Ahead of their first national headline tour in 18 months, drummer Adam Weston tells Antigone Anagnostellis why being in a rock band is a full-time job.
These days, a debaucherous rock‘n’roll lifestyle isn’t the norm for most musicians. Adam Weston is up at 6am, well caffeinated and “wide awake to the world”. After a year-long hiatus from the live circuit, in which they wrote and recorded their fourth album, March Fires, Birds of Tokyo are back and putting in 15-hour das to rehearse for an upcoming national tour.
“It was vitally important that we change things up a bit,” says Weston. “We could have pumped out another record really quickly, you know, some more of the same. We just would have fucking hated that!”
It’s an attitude that reflects the string of successes for the band. Since winning the 2010 ARIA award for Best Rock Album, Birds of Tokyo have topped the charts on both alternative and commercial music stations.
“It’s a very communal sort of record. The aim with this music is to try and connect. I think we made a conscious decision to avoid any sort of relationship material or make anything too ‘you and I’, it was more about ‘we’,” says Weston. “But look, at the end of the day, everyone will get their own interpretation, which is great and that’s one of the amazing things about music.”
The creation of their fourth album led Birds of Tokyo to work all around the world, writing and recording not only in their Sydney studio but also during sessions in California and the south of France. “Spending four months in LA with David Cooley, who was on board as a producer [Silversun Pickups and Mickey Avalon] was probably one of the most intensive parts of the process. You’ve got to be careful with a town like LA because that place can eat you alive if you let it.”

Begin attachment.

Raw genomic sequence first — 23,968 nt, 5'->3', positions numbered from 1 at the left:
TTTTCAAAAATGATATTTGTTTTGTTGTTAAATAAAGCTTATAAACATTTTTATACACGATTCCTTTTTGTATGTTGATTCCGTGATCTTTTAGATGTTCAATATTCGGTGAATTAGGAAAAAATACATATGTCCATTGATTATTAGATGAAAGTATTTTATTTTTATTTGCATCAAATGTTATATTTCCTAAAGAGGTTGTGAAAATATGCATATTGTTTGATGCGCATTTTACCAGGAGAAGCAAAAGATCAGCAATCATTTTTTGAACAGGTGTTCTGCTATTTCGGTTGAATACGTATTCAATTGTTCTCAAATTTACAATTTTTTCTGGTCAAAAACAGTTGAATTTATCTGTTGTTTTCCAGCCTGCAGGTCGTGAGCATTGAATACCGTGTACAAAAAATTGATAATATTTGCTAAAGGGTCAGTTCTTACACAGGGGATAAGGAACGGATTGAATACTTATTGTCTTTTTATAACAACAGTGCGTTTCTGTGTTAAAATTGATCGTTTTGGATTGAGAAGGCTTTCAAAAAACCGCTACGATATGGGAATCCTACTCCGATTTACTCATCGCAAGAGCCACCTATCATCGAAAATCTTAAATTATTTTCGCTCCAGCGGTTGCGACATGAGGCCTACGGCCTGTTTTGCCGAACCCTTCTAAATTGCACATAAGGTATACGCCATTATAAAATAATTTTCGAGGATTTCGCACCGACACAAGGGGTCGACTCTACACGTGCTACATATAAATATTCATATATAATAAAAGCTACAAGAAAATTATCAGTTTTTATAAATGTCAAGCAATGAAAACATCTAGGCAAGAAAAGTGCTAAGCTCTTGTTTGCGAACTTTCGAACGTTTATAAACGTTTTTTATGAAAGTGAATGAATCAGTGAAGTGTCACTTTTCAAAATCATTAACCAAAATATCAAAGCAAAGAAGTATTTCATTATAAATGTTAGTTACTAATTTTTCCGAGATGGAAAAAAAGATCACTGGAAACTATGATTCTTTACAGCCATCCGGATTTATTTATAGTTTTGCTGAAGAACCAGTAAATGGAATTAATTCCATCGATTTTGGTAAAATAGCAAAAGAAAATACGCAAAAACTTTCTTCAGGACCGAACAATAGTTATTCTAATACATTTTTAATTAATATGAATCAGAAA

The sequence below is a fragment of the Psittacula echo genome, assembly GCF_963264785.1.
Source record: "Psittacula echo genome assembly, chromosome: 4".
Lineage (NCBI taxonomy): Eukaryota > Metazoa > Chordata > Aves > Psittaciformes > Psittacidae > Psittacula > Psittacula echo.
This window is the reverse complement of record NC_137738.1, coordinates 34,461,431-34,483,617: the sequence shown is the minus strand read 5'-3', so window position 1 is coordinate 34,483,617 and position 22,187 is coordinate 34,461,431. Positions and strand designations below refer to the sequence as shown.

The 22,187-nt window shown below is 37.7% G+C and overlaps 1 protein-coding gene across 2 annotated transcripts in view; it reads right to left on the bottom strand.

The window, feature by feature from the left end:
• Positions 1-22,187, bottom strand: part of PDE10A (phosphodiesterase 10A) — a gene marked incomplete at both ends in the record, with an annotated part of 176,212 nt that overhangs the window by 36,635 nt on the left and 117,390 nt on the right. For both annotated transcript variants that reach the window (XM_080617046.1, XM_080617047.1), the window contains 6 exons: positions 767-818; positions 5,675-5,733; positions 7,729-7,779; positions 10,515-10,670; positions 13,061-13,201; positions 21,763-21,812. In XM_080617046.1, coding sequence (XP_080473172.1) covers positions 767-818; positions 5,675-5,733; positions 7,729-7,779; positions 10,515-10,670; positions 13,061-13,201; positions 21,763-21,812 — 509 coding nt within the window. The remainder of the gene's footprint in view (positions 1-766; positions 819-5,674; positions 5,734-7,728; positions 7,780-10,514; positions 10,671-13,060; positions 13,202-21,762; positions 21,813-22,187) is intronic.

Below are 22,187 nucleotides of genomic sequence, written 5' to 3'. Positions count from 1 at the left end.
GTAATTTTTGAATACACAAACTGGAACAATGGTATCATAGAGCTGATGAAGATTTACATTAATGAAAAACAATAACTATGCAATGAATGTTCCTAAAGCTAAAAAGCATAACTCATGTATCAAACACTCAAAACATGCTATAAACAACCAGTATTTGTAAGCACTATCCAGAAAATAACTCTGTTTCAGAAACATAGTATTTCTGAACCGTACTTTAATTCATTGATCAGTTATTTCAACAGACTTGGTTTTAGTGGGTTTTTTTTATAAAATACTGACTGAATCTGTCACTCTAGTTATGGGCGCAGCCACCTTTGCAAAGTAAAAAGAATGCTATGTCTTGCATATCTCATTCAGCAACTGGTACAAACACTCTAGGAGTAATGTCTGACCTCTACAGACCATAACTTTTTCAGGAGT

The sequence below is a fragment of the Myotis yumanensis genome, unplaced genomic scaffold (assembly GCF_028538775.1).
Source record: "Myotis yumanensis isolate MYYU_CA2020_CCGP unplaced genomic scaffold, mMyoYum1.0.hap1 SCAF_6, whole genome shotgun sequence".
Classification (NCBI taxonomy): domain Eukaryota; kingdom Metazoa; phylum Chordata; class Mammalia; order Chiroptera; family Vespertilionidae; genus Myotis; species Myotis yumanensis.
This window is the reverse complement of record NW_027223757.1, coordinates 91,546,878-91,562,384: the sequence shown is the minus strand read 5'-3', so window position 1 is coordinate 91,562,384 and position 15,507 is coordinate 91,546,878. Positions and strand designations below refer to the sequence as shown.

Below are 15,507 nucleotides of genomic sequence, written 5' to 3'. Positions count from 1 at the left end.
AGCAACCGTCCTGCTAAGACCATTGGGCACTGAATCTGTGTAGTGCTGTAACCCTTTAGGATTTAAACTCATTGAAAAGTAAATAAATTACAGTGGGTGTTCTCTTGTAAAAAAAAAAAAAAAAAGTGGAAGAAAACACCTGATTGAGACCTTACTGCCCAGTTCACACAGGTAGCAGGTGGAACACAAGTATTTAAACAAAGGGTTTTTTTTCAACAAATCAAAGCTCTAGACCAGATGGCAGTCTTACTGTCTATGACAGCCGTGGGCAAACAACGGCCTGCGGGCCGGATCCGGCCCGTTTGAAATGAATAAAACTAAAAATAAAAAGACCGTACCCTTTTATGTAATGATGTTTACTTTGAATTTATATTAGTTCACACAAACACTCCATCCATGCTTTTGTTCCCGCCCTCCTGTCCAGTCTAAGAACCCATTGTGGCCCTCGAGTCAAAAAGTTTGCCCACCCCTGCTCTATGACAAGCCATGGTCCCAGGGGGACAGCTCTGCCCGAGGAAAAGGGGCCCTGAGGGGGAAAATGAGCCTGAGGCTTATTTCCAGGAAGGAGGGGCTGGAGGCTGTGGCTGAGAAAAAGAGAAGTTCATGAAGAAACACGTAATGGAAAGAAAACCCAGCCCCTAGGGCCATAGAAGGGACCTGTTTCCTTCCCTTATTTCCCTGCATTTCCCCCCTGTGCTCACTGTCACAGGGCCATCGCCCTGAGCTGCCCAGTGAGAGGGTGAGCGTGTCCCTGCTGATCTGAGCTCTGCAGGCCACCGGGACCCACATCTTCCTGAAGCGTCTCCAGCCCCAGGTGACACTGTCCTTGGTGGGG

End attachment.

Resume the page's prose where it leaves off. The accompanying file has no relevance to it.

Suprisingly, most of the tracks on March Fires began as textural, instrumental soundscapes before evolving into band-orientated songs for the stage. “I think this is really one to sit down and put your headphones on – kind of lie back and really let the record swirl you up and take you somewhere,” says Weston. Lead single ‘This Fire’, found a home in Triple J’s Hottest 100 this year at #51 while current single, ‘Lanterns’, has a deeper meaning under the soothing vocals and catchy chorus.
“We look at it as a journey song because it’s got that timeless momentum feel to it. But there are some six or seven minute tracks on there that can really take you places.”
As one of the great talents of contemporary Australian music, Birds of Tokyo have achieved hit singles and ARIA fame without needing to resort to the lowest common denominator. They are skilled musicians, sentimental songwriters and energetic performers. In spite of their level of success, the boys remain down-to-earth, cheerful, and have an honest outlook on the music industry.
“When a lot of bands start out, they kind of write and rehearse for the stage. A lot of that, when all you’re doing is playing live gigs and trying to win people, is all about trying to be quite ferocious and in your face. This time around it was probably more about dialling that back,” says Weston. “Without having all those distractions of your home life or the day-in-day-out sort of process, it enabled us to really get cracking on things and go a hell of a lot deeper this time around.”